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It seems like there is no polynomial with finite variables known, which could generate all prime numbers, by integer assignments. Is there a proof that such polynomial can not exist and does anyone have one in his/her stack?

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You might be interested in: mathworld.wolfram.com/Prime-GeneratingPolynomial.html –  Amzoti Sep 10 '12 at 22:28
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It is confusing to ask one question in the title and a different question in the body (in the body you don't specify what the coefficients should be). The body of the question should be self-contained (I usually don't go back up to the title to see if there's any extra information there and I'm sure I'm not the only one). –  Qiaochu Yuan Sep 11 '12 at 3:34
    
There is a polynomial $f(p,x_1,\ldots,x_n)$ with coefficients in $\mathbb Z$ such that $p$ is a positive prime number if an only if $\exists x_1\in\mathbb Z\ \cdots\ \exists x_n\in\mathbb Z\ f(p,x_1,\ldots,x_n)=0$. If I recall correctly it can be done with $\deg f=4$ and $n=14$. ${}\qquad{}$ –  Michael Hardy Aug 9 at 12:44

2 Answers 2

up vote 5 down vote accepted

In fact there does not even exist a non-constant polynomial $f$ (I assume you want integer coefficients) which only takes prime values with integer inputs. It suffices to prove this for polynomials in one variable. By the hypothesis that $f$ is non-constant, it takes arbitrarily large values, so without loss of generality $|f(0)| > 1$; in particular, $f(0)$ is divisible by some prime $p$. Then $f(kp)$ is always divisible by $p$, hence cannot be prime for sufficiently large $k$.

However, remarkably there do exist polynomials in more than one variable all of whose positive values are prime.

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The question asked for rational coefficients, and the argument fails in this case. For example, $f(x)=(x^2+x+4)/2$ is integer-valued with rational coefficients, and $f(0)=2$ is divisible by the prime, 2, but $f(2)=5$ is not divisible by 2. –  Gerry Myerson Sep 11 '12 at 3:16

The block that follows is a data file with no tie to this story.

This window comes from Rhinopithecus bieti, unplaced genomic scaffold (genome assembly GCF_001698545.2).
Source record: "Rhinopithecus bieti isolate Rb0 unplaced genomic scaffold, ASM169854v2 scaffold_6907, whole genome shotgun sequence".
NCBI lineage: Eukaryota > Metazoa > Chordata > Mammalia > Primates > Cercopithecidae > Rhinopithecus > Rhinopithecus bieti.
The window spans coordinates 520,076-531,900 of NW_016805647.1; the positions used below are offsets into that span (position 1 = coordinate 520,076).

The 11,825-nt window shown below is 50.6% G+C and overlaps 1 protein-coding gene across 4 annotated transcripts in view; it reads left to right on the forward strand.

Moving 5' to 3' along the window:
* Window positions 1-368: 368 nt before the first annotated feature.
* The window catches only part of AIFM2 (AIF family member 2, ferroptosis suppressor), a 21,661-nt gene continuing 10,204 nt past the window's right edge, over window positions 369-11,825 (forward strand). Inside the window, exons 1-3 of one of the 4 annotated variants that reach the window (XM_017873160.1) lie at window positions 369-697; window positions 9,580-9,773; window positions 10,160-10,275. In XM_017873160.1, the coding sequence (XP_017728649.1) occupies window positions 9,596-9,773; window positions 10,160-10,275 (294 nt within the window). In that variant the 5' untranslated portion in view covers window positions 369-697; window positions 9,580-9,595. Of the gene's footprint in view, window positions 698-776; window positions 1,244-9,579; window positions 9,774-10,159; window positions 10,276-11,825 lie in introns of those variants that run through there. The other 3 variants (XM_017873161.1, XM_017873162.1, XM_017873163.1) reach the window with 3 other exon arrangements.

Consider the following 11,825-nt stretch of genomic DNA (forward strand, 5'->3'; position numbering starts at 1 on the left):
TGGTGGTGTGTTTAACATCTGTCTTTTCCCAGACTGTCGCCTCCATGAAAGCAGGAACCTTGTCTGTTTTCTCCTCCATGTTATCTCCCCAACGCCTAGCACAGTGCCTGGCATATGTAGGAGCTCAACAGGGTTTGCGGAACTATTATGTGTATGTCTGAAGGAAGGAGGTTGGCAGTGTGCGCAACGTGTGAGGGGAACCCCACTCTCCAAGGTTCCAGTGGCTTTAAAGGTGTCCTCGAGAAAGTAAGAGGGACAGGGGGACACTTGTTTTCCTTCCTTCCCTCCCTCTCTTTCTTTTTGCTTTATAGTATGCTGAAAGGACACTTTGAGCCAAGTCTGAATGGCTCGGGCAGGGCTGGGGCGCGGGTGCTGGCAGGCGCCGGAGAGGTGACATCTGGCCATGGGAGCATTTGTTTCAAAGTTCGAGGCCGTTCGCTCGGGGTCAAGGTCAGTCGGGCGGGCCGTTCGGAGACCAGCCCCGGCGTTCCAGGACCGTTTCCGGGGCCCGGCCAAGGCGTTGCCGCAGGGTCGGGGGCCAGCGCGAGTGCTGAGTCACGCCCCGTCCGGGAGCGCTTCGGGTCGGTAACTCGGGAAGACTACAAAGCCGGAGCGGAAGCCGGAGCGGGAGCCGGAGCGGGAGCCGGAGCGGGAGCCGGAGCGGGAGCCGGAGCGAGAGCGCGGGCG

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@Gerry: oh, I see; rational is specified in the title. That's confusing. In any case, rational coefficients is not a problem: just ensure in addition that $k$ is divisible by the least common denominator of the coefficients. In your example, $f(4)$ is divisible by $2$. –  Qiaochu Yuan Sep 11 '12 at 3:33

An all prime-generating polynomial with rational coefficients can be built. The point the degree will be infinity, because each time we add a prime we increase the degree. I send you some examples for x>1

f:{2,3} for x>1

f(x)=x

f:{2,3,5} for x>1

f(x)=1/2 x^2-3/2x+3

f:{2,3,5,7} for x>1

f(x)= -1/6 x^3+2x^2-35/6 x+7

f:{2,3,5,7,11} for x>1

f(x)= 1/8 x^4- 23/12 x^3+87/8 x^2-301/12 x+22

f:{2,3,5,7,11,13} for x>1

f(x)=-3/40 x^5+13/8 x^4- 325/24 x^3+435/8 x^2-6203/60x+76

f:{2,3,5,7,11,13,17} for x>1

f(x)=23/720 x^6-15/16 x^5+1591/144 x^4-3203/48 x^3+78271/360x^2-2159/6x+237

f:{2,3,5,7,11,13,17,19} for x>1

f(x)=-53/5040 x^7+2/5 x^6-284/45x^5+427/8x^4-187541/720x^3+29249/40x^2-228523/210x+661

f:{2,3,5,7,11,13,17,19,23} for x>1

f(x)=23/8064x^8-457/3360x^7+7937/2280x^6- 3709/120x^5+241049/1152x^4-139643/160x^3+2444957/1120x^2-2504197/840x+1696

f:{2,3,5,7,11,13,17,19,23,29} for x>1

f(x)=-79/120960x^9+1537/40320x^8-2773/2880x^7+7939/576x^6-708043/5760x^5+ 4068679/5760x^4-39421933/15120x^3+3992225/672x^2-936341/120x+4066

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Consider your answer to format properly in math mode for better readability. Also please refrain from adding "Best regards" and your name (it is posted automatically) at the end. –  pushpen.paul Aug 10 at 12:07

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